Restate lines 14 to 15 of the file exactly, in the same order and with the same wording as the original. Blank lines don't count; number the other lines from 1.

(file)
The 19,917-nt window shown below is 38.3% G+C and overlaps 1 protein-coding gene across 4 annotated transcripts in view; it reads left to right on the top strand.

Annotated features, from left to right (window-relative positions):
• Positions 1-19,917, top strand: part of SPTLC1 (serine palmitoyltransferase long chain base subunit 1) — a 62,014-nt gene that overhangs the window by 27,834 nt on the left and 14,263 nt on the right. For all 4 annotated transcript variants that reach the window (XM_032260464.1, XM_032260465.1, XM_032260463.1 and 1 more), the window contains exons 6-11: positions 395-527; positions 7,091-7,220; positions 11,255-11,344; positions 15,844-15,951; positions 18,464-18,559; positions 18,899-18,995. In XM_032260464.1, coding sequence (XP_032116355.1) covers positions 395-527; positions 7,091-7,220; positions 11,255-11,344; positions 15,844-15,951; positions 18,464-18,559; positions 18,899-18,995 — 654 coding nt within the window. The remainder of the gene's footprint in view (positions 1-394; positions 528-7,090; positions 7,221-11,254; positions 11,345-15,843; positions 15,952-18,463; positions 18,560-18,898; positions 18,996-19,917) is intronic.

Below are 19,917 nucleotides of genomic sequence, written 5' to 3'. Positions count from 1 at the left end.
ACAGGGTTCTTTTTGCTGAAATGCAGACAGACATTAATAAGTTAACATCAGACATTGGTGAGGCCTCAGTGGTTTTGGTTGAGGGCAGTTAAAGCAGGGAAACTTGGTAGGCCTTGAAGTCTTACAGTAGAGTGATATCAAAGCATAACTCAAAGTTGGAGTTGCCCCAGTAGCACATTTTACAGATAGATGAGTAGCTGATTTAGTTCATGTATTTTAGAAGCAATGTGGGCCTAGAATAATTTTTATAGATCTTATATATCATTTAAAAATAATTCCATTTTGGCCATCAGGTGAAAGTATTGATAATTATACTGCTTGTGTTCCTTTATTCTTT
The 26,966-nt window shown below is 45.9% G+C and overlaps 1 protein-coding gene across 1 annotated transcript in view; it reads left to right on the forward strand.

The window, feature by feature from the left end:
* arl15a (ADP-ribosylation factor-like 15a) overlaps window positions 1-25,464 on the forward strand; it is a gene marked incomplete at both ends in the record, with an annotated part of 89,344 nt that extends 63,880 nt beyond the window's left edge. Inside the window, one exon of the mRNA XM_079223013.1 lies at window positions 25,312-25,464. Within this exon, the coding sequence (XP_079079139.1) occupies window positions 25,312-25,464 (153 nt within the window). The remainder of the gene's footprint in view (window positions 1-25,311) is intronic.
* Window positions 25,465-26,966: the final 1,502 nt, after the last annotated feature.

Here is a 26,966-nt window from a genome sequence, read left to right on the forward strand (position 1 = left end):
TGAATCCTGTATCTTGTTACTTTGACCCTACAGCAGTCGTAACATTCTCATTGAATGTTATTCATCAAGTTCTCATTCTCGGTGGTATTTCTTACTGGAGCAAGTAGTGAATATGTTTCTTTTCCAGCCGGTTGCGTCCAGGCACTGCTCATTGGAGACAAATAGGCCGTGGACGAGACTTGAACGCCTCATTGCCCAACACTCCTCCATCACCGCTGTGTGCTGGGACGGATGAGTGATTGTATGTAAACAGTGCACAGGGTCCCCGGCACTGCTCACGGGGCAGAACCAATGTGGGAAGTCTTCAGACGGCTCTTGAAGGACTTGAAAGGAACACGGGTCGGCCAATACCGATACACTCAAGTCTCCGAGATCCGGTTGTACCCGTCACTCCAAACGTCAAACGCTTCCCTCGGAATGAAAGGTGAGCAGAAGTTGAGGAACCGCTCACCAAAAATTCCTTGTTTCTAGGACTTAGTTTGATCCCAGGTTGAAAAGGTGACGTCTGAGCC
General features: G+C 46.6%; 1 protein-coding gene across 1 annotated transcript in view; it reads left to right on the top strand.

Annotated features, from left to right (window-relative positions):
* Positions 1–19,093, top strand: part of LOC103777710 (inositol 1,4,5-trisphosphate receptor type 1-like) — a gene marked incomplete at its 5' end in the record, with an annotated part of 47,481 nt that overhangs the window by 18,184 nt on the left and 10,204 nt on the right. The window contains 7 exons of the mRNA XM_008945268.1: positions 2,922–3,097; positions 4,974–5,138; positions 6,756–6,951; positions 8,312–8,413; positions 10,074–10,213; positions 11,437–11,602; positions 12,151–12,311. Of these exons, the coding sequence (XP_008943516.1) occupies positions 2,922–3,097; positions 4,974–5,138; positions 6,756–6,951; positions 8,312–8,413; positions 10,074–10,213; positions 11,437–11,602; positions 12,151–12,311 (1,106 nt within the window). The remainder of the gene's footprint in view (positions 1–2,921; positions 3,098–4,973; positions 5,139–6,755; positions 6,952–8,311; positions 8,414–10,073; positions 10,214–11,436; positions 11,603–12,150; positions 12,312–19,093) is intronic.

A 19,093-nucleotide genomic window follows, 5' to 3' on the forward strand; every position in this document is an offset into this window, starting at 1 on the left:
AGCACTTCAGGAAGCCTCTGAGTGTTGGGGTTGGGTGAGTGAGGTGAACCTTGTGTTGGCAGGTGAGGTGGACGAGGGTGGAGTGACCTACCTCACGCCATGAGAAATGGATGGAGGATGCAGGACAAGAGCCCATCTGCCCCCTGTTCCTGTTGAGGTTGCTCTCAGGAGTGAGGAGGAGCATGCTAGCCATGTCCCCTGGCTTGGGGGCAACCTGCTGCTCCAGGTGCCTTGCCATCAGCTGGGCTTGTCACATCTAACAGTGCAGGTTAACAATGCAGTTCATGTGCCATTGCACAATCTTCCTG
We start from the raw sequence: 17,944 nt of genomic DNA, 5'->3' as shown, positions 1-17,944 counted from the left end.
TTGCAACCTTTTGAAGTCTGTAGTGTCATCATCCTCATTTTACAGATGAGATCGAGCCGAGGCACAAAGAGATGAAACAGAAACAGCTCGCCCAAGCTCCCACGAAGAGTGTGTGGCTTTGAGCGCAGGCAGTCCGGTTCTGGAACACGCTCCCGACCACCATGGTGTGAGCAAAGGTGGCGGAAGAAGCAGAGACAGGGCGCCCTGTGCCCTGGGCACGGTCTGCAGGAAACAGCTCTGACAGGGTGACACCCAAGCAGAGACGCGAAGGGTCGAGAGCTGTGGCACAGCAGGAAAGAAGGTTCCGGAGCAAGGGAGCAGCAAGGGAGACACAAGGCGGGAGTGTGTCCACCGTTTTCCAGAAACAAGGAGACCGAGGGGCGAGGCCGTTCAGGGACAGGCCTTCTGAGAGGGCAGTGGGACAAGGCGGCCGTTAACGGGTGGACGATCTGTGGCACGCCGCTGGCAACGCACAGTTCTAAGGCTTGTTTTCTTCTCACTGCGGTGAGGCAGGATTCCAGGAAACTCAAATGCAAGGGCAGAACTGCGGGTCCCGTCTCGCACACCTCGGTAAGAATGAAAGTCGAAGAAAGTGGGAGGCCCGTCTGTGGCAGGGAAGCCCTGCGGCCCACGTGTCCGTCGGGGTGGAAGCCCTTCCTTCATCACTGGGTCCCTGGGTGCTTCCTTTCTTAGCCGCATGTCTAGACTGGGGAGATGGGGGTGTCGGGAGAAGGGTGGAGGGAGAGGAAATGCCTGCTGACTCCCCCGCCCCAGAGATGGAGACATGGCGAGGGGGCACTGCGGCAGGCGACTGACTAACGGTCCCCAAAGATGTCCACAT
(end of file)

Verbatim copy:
* Positions 1–19,093, top strand: part of LOC103777710 (inositol 1,4,5-trisphosphate receptor type 1-like) — a gene marked incomplete at its 5' end in the record, with an annotated part of 47,481 nt that overhangs the window by 18,184 nt on the left and 10,204 nt on the right. The window contains 7 exons of the mRNA XM_008945268.1: positions 2,922–3,097; positions 4,974–5,138; positions 6,756–6,951; positions 8,312–8,413; positions 10,074–10,213; positions 11,437–11,602; positions 12,151–12,311. Of these exons, the coding sequence (XP_008943516.1) occupies positions 2,922–3,097; positions 4,974–5,138; positions 6,756–6,951; positions 8,312–8,413; positions 10,074–10,213; positions 11,437–11,602; positions 12,151–12,311 (1,106 nt within the window). The remainder of the gene's footprint in view (positions 1–2,921; positions 3,098–4,973; positions 5,139–6,755; positions 6,952–8,311; positions 8,414–10,073; positions 10,214–11,436; positions 11,603–12,150; positions 12,312–19,093) is intronic.

A 19,093-nucleotide genomic window follows, 5' to 3' on the forward strand; every position in this document is an offset into this window, starting at 1 on the left: